Next, when you talk to Wakefield collections, try to give them as little information as possible and gain as much knowledge as possible by asking questions.
Last, request a letter of debt validation from Wakefield and Associates debt collector. Getting the letter is non-negotiable. If they try to talk you out of it, stand firm until they agree.
They have to agree because the law requires that they provide the amount of debt along with dates, the original creditor, and any other pertinent information.
Once you have the letter, your credit reports, and your records, compare all three and determine if the debt belongs to you.
Sometimes debt erroneously gets pinned on the wrong person through error or outright fraud, and the responsibility to clean up the problem gets passed to you.
At the same time, there may be no mistake, and it is your debt. Either way, you need the paper trail.
Furthermore, if Wakefield and Associates cannot provide the letter, they must cancel the collection and get your credit report fixed. So, they may be hoping you never ask.
Requesting a 609 Dispute Letter
This process is more straightforward than the one above and exists for slightly different purposes.
Sometimes people review their credit report and find something unexpected. If this happens, a person can send a 609 letter to a credit reporting agency. Under the FDCPA, the agency has to initiate an investigation by contacting the creditor for validation.
The hope with this method is that the creditor cannot provide the information that proves who owns the debt, such as documents with signatures.
Dealing with Wakefield and Associates and a credit agency may prove too much to handle.
We recommend you try a debt verification letter first, as that forces Wakefield and Associates to do the work and send the letter to you.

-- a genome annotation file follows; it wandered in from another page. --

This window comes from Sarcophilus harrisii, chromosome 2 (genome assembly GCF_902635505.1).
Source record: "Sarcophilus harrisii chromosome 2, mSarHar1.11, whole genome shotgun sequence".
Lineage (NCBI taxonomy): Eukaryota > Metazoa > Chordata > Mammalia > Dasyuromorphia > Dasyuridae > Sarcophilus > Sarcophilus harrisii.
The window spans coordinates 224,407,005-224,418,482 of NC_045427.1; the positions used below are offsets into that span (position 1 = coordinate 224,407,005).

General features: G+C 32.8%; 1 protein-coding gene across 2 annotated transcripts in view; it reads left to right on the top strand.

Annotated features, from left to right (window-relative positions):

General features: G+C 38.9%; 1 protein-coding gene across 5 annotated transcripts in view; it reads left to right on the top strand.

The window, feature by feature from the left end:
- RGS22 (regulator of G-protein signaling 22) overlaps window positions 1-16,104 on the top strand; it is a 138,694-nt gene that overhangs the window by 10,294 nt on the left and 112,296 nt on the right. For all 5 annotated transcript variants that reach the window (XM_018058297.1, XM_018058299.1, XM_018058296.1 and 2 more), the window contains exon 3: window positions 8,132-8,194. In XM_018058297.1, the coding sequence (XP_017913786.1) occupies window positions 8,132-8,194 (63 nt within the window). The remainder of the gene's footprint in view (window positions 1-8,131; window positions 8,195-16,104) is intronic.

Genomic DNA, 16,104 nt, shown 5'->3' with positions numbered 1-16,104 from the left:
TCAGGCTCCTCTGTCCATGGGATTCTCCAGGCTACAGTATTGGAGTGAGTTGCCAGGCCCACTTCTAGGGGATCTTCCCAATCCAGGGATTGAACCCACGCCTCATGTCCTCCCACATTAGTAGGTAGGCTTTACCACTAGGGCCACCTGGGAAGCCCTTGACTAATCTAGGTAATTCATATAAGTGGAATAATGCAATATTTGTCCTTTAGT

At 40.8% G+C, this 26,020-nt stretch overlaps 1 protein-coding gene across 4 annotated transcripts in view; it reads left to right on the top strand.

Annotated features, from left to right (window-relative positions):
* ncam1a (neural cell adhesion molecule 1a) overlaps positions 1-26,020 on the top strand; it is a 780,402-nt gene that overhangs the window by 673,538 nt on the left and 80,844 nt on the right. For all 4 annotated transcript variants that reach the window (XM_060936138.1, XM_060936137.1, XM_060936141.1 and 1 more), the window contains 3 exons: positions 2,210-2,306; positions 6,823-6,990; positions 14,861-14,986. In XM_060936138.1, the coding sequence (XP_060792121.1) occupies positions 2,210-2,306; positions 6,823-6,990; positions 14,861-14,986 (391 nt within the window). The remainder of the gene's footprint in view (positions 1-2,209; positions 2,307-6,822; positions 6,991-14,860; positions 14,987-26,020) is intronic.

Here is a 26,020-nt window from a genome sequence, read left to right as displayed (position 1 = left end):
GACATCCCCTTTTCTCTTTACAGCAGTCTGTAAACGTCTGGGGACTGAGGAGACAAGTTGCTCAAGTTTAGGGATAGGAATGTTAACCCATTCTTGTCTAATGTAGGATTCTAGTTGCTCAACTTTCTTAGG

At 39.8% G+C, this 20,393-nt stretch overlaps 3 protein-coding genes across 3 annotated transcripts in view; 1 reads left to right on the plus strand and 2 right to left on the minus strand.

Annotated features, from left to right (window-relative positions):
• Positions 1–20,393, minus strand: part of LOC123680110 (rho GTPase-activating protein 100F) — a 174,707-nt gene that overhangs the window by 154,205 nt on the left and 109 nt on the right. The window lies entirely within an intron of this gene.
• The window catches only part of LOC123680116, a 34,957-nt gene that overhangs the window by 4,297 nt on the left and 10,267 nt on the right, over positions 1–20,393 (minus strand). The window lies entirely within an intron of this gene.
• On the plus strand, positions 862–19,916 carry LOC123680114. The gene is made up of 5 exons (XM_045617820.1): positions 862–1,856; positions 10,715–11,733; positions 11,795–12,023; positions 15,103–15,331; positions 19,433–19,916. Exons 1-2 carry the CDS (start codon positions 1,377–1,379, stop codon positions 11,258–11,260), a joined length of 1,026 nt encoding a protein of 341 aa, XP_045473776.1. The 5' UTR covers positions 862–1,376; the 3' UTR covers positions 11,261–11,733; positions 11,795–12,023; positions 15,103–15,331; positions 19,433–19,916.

There is no set procedure for drafting a 609 letter, but examples exist online that show how to do it.
How to Proceed if the Debt Belongs to You
If the debt is yours, the best thing to do is work with Wakefield and Associates payment department and try to negotiate a settlement called Pay-for-Delete.
This option means you pay your debt, and, in exchange, Wakefield and Associates Payment Solutions gets the debt deleted from your credit report.
Wakefield and Associates Pay for Delete is also an opportunity to press for paying less than you owe. We recommend starting very low, about 15-20%, as this will cause pushback, and their counteroffer will be a higher amount.
Depending on how desperately Wakefield and Associates want to clear the account, they may accept a lower payment.
Do not send money until you have everything in writing that you negotiated. Always maintain a paper trail that allows you to prove what happened.
Monitor your credit report after the first payment and see if Wakefield and Associates have held up their end of the bargain after about thirty days.
When to Seek Professional Help
In some cases, Wakefield and Associates will refuse to negotiate a settlement and demand full payment while making legal threats.